@Darshankumaar Bhavsar - Yes, he likes to take his time to get going. But, it should be noted that unlike many others, he settles in by rotating the strike. He doesn't let the pressure build on himself. Considering his big shots, he CAN play the big shots. But if you mean all-muscle slogs, like the ones Gayles, Dhonis, Pollards can play, then, NO, Badri can't play those. I feel that he's more like in Tendulkar mold. Just to clarify, I'm not comparing him to the Great SRT, but I feel that Badri employs the techniques that Tendulkar does, now a days: take the ones and twos, be severe on bad balls, and improvise if needed. @indiazen - I'll rephrase that: those who succeed in Tests can potentially shine in ODIs and T20s. Definitely, the technique is there is you can succeed in tests, but limited over cricket is so, so much about courage. WI seriously need Gayle and Pollard back. They are, despite their inconsistency, WI's match-winners. WI can't afford to keep them out.

Posted by mithun2880 on (June 7, 2011, 14:16 GMT)

I think Sriram Veera haven't read the way pitch was behaving. It was a two paced wicket, also had a tennis ball like bounce after the initial overs.It was unusual to see majority of the batters struggling to time the ball, it wasn't just Dhawan n Sarwan struggling but same followed with the free stroking Rohit Sharma.Also the situation demanded to stay and play yourself before playing some big shots.

Posted by   on (June 7, 2011, 11:05 GMT)

@harryrockz ya mate u r sure on badri's ability but he's not sure..he can play those sweeps n reverse but not big shots....when team required more than 8 per over then badri is not ideal..he is better suited to tests..parthiv n badri cant clear fields like dhni n yuvi or sehwag or any hitter....i think in odi uthappa is ideal choice for big hits or rayudu ..

Posted by mogan707 on (June 7, 2011, 9:32 GMT)

I guess the nerves of the batsmen of Indian team still did not settle in.Hope they calm their nerves with this victory and raise their game.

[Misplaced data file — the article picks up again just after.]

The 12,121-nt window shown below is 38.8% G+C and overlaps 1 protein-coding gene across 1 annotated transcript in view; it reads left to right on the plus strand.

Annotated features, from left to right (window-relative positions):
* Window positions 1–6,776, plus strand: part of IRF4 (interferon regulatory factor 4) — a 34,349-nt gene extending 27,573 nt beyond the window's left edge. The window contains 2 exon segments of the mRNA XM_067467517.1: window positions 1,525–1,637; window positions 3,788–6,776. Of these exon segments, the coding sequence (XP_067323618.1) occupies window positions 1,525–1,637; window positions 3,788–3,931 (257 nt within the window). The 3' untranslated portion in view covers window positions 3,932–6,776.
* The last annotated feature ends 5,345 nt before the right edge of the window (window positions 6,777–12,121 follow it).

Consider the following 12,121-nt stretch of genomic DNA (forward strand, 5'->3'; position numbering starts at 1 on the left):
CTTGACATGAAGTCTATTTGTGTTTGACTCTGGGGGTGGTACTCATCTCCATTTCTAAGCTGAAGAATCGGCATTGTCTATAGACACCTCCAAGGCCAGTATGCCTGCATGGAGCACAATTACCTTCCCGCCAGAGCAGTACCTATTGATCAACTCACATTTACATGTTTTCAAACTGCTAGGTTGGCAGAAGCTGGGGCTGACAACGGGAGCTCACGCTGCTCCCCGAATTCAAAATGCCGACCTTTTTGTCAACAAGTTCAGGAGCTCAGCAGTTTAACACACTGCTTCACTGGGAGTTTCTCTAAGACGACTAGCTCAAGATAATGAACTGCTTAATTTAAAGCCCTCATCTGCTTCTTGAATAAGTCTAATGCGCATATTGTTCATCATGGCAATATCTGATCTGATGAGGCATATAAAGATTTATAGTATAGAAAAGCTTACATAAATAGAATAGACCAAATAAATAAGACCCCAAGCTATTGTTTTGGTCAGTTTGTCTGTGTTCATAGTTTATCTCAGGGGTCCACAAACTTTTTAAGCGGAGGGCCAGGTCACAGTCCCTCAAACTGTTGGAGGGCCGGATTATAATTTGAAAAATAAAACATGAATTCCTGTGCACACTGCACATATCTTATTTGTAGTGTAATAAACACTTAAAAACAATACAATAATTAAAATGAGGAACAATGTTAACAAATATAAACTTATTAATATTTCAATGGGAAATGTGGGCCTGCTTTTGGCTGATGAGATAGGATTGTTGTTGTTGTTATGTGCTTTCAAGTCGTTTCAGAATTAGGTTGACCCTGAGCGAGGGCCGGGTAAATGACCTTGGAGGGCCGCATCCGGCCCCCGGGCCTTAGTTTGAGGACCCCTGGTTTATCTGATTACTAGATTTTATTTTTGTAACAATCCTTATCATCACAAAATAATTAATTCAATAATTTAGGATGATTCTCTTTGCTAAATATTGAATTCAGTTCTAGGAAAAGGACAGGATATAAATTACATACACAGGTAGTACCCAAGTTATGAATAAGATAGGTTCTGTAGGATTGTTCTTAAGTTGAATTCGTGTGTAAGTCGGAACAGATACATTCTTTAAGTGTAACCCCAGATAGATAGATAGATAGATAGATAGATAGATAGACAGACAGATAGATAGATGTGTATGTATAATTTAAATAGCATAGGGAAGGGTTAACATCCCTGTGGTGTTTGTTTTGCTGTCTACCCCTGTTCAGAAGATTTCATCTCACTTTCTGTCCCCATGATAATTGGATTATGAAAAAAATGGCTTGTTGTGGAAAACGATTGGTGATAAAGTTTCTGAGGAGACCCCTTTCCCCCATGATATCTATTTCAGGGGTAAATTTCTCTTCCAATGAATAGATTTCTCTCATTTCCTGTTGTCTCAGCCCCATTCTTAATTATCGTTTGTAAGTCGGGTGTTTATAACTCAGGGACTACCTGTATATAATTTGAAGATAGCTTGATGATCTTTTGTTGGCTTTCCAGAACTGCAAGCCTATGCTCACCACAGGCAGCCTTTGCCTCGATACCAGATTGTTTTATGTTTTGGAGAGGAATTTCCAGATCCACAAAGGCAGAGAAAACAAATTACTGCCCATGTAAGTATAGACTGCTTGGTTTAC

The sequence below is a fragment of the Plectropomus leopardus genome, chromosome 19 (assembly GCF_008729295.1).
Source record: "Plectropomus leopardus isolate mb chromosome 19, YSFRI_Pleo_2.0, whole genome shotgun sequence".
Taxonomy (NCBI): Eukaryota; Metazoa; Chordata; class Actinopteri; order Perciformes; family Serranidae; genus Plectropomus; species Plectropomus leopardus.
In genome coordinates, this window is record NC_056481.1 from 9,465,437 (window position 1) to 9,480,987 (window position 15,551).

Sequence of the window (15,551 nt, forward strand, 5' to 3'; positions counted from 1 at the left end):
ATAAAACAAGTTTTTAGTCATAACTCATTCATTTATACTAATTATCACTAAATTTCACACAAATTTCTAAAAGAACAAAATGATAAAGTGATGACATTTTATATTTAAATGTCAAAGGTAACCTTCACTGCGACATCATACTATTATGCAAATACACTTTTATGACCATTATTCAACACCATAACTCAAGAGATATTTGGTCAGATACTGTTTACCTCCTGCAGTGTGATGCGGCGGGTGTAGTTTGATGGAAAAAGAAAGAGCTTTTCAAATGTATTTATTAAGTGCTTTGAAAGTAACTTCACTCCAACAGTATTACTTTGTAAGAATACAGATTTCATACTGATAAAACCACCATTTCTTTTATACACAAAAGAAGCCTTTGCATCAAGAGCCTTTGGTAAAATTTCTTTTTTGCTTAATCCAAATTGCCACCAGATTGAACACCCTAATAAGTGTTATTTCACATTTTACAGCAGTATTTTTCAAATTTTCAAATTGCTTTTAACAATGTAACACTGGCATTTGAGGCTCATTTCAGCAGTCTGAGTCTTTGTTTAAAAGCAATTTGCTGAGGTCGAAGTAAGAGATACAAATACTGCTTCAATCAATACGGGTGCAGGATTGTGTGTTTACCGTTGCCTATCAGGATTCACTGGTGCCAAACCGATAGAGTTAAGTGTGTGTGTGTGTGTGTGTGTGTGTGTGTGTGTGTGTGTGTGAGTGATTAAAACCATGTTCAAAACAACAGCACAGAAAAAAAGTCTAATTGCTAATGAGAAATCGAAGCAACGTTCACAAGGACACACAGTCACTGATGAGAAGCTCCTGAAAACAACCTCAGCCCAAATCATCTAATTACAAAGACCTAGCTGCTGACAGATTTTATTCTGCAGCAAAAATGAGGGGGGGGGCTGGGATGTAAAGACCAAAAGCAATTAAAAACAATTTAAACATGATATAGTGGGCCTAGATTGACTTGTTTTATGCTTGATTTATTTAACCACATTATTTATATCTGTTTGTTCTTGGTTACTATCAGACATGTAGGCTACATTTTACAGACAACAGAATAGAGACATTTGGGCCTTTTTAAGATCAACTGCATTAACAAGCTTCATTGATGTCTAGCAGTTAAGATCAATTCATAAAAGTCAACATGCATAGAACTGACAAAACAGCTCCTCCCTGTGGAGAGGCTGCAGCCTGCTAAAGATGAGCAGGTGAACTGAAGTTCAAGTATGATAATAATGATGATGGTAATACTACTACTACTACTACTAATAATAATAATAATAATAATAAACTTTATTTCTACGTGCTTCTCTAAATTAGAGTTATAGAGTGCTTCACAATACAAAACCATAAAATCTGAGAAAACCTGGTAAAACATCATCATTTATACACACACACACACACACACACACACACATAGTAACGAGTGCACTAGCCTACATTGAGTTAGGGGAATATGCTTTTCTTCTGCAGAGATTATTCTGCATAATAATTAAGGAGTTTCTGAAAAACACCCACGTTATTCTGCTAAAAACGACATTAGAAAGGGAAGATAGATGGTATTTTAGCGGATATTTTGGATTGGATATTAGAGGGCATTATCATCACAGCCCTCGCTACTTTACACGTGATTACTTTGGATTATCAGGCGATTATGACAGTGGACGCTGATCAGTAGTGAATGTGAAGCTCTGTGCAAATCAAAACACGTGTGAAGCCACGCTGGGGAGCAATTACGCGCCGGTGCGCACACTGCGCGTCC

Posted by Idrique on (June 7, 2011, 9:16 GMT)

Bowling came out gud for India but i think we are going to struggle with the batting order throughout the tornament.. there are absolutely no pairs in our team at the moment a pair that can build an innings and take the team through.. it seems like a gud time to experiment.. sending yusuf pathan to open the innings could be one of them..

Posted by indianzen on (June 7, 2011, 7:41 GMT)

I don't know why people compare the formats of the game. only in this sport we have options to change the format of the game. As far as I am concerned players who play good test cricket will definitely shine in ODI and in T20. The fire is missing in the bowling department. No Roach, no Fiddy, no Taylor... Ravi and sarwan are struggling alone...

Posted by harryrockz on (June 7, 2011, 7:21 GMT)

@ Darshankumaar Bhavsar: Sorry but I think you had net followed the IPL. Badrinath can get the big shots. Its not that he is playing an ODI like a 3 day match or a test match. In this match there was time for our batsmen to consolidate and keep the score board ticking. In case our team needs 7 or 8 per over, I am sure that Badri can deliver. He has the capability and has done that in IPL for CSK. He may have been a bit slow bcoz the pitch was like that. It was slow and turning and Bishoo was bowling a good spell. Even Dhawan struggled then. But the difference is Dhawan got a 50 and Badri didn't. But still have to wait for the series to be over to rate the players like Dhawan, Badri, Tiwari, Saha, Vinay Kumar, Parthiv (even though Parthiv has played some series earlier, he is coming back after a hiatus) and Ashwin(he is playing his first full overseas series for India, if I am correct). So don't rate a player on a single performance. wait...

Posted by Vijayendra on (June 7, 2011, 7:13 GMT)

Good article Sriram. You're writing some great stuff about this inane and dull series. Yes, Dhawan didn't look the part to be honest. And Sriram aptly put it when he said, "Dhawan's struggles were those of a batsman trying hard to bridge the gap between domestic and international cricket". India's opening combination is skewed -- Dhawan and Patel, the two lefties, are not exactly Hayden and Gilchrist. So India will continue to struggle to get out of the blocks with some quick runs at the top. Virat looks like a batsman who wanted a 'break' but couldn't ask! The Caribbeans can be very 'distracting' place when you are out-of-form.

Posted by Midonoff on (June 7, 2011, 7:06 GMT)

I think the WI team bowled well. They just need to get more runs so they can give the bowlers a chance. I like the enthusiasm of Martin. We cannot change a bowler who is doing a good job, is the batsman who has to dig in.

Posted by RISHI2016 on (June 7, 2011, 6:33 GMT)

had mr veera said the same thing if some badrinath would have scored same score like dhawan did ?